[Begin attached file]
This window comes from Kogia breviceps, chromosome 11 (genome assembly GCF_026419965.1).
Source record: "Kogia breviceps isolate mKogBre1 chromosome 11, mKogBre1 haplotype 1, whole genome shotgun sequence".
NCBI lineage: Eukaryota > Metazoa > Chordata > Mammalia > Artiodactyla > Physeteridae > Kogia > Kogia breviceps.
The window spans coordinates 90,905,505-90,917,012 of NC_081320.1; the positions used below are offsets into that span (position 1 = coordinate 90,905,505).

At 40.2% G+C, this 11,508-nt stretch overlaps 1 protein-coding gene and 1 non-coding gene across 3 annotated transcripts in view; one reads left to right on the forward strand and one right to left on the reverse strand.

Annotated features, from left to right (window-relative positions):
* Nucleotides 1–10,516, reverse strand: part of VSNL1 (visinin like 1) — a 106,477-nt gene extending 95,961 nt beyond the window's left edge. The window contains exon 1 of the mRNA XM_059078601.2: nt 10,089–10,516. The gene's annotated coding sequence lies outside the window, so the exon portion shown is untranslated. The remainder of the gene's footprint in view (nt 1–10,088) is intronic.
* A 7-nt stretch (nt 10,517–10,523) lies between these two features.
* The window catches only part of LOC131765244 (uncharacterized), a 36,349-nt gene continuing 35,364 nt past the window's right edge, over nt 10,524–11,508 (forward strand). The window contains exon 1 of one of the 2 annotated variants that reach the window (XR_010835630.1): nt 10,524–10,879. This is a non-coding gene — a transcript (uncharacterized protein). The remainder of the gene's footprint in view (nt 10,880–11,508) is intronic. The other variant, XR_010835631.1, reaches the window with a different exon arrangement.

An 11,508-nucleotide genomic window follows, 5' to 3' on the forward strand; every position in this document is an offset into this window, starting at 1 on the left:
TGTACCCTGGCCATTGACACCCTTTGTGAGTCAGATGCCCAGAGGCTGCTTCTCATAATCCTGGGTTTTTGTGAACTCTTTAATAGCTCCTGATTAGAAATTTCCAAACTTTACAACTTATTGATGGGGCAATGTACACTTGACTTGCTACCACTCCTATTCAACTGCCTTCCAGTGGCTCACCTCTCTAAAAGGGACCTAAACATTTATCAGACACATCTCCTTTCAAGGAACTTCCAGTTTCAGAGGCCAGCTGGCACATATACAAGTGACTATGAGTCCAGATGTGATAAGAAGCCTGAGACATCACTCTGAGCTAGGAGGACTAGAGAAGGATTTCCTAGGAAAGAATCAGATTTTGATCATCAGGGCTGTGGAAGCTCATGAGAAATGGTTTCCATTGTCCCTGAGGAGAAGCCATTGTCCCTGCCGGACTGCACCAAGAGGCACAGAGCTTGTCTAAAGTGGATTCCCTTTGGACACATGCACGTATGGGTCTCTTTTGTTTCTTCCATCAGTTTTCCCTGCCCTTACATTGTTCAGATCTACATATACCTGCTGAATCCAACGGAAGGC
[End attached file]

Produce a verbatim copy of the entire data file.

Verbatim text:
This window comes from Kogia breviceps, chromosome 11 (genome assembly GCF_026419965.1).
Source record: "Kogia breviceps isolate mKogBre1 chromosome 11, mKogBre1 haplotype 1, whole genome shotgun sequence".
NCBI lineage: Eukaryota > Metazoa > Chordata > Mammalia > Artiodactyla > Physeteridae > Kogia > Kogia breviceps.
The window spans coordinates 90,905,505-90,917,012 of NC_081320.1; the positions used below are offsets into that span (position 1 = coordinate 90,905,505).

At 40.2% G+C, this 11,508-nt stretch overlaps 1 protein-coding gene and 1 non-coding gene across 3 annotated transcripts in view; one reads left to right on the forward strand and one right to left on the reverse strand.

Annotated features, from left to right (window-relative positions):
* Nucleotides 1–10,516, reverse strand: part of VSNL1 (visinin like 1) — a 106,477-nt gene extending 95,961 nt beyond the window's left edge. The window contains exon 1 of the mRNA XM_059078601.2: nt 10,089–10,516. The gene's annotated coding sequence lies outside the window, so the exon portion shown is untranslated. The remainder of the gene's footprint in view (nt 1–10,088) is intronic.
* A 7-nt stretch (nt 10,517–10,523) lies between these two features.
* The window catches only part of LOC131765244 (uncharacterized), a 36,349-nt gene continuing 35,364 nt past the window's right edge, over nt 10,524–11,508 (forward strand). The window contains exon 1 of one of the 2 annotated variants that reach the window (XR_010835630.1): nt 10,524–10,879. This is a non-coding gene — a transcript (uncharacterized protein). The remainder of the gene's footprint in view (nt 10,880–11,508) is intronic. The other variant, XR_010835631.1, reaches the window with a different exon arrangement.

An 11,508-nucleotide genomic window follows, 5' to 3' on the forward strand; every position in this document is an offset into this window, starting at 1 on the left:
TGTACCCTGGCCATTGACACCCTTTGTGAGTCAGATGCCCAGAGGCTGCTTCTCATAATCCTGGGTTTTTGTGAACTCTTTAATAGCTCCTGATTAGAAATTTCCAAACTTTACAACTTATTGATGGGGCAATGTACACTTGACTTGCTACCACTCCTATTCAACTGCCTTCCAGTGGCTCACCTCTCTAAAAGGGACCTAAACATTTATCAGACACATCTCCTTTCAAGGAACTTCCAGTTTCAGAGGCCAGCTGGCACATATACAAGTGACTATGAGTCCAGATGTGATAAGAAGCCTGAGACATCACTCTGAGCTAGGAGGACTAGAGAAGGATTTCCTAGGAAAGAATCAGATTTTGATCATCAGGGCTGTGGAAGCTCATGAGAAATGGTTTCCATTGTCCCTGAGGAGAAGCCATTGTCCCTGCCGGACTGCACCAAGAGGCACAGAGCTTGTCTAAAGTGGATTCCCTTTGGACACATGCACGTATGGGTCTCTTTTGTTTCTTCCATCAGTTTTCCCTGCCCTTACATTGTTCAGATCTACATATACCTGCTGAATCCAACGGAAGGC